And how many times this season did I leave a show with the privilege
of having seen a Tony-caliber performance that, in my naivete, I
could not be overlooked -- Kevin Kline in "Ivanov" comes
immediately to mind. But now at Tony time the field is sadly reduced.
The selections that follow are my guesses for the winners, but that
doesn't mean they were my favorites.
Best Play: Hot young Anglo-Irish playwright Martin
mordant play The Beauty Queen of Leenane, about a nutty
woman and her nasty manipulative mother, is beautifully acted, but
also ordinary and predictable and from the get-go. John Leguizamo's
"Freak" is a quasi-autobiographical frenzied foul-mouthed
multi-character monologue about this young man's fractured life before
fame. David Henry Hwang's memory play "Golden Child" (just
closed) is a sweet but stilted play about change in a traditional
Chinese family. Yasmina Reza's "Art," in which three white
men sit around talking about the value of a white-on-white painting
deserves the Wite-Out. And McDonough's "The Cripple of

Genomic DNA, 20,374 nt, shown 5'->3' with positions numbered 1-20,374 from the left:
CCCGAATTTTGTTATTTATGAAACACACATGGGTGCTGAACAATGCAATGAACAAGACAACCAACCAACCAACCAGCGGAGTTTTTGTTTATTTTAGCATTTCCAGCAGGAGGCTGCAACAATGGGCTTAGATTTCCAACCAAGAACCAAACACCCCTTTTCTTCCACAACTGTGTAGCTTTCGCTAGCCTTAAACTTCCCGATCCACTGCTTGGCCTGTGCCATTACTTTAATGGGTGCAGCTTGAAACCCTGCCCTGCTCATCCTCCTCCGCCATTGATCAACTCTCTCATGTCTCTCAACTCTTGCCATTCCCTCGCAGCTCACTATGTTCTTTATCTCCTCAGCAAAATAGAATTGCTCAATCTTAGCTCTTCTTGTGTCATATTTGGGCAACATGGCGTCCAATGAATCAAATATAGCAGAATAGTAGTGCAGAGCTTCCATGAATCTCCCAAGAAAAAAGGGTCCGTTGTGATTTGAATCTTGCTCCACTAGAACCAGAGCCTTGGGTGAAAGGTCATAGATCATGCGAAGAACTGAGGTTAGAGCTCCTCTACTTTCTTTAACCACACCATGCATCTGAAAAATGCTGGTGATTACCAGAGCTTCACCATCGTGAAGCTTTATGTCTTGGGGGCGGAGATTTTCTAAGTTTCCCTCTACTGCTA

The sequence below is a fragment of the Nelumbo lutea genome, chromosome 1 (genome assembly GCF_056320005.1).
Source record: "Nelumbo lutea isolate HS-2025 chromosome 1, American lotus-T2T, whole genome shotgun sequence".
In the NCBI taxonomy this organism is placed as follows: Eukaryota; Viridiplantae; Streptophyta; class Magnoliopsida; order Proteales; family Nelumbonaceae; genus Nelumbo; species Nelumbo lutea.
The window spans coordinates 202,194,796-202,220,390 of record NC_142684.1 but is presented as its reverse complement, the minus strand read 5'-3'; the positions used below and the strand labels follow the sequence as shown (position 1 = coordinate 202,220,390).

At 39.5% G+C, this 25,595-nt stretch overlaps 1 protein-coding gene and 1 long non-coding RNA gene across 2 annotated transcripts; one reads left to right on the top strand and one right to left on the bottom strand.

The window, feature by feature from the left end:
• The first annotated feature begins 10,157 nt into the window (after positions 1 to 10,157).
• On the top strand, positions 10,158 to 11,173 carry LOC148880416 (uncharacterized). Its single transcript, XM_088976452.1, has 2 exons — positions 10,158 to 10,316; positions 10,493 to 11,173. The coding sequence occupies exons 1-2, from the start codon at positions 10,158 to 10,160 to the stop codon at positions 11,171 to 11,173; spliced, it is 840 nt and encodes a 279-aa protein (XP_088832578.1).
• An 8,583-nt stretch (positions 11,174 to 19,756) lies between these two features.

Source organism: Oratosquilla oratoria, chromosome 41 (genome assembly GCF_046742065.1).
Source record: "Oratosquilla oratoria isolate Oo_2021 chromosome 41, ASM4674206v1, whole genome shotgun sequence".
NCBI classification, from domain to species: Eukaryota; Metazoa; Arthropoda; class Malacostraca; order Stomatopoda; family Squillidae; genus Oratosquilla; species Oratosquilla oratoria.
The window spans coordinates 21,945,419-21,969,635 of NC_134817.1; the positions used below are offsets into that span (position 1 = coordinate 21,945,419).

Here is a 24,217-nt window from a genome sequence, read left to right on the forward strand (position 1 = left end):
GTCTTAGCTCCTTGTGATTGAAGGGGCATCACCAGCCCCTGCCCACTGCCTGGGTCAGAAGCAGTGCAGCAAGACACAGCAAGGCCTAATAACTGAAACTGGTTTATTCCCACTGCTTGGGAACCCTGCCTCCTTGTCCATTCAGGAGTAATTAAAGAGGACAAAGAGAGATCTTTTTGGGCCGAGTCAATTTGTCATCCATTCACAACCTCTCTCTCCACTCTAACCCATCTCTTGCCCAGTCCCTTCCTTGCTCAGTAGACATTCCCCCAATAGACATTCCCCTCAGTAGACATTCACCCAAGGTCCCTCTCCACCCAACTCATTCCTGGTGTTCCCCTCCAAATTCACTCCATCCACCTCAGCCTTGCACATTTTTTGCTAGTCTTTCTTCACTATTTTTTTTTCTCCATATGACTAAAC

presented for a limited run at the Public Theater, is a much finer
play than his over-praised "Leenane."
Best Musical: Based on E.L. Doctorow's epic novel,
about three turn-of-the-century families, entwined by destiny, is
the kind of impressive, richly musical entertainment created to
the Tony voters (and make lots of money). If you're not dozing, you'll
be dazzled by Julie Taymor's costumes and her direction of "Lion
King." "Side Show," a curious but compelling show-biz
saga about attached-at-the-hip sisters, split (closed) earlier in
the season. "The Scarlet Pimpernel" recalls the French
story by Baroness Orczy in name only.
Best Book of a Musical: Ragtime, "Side Show,"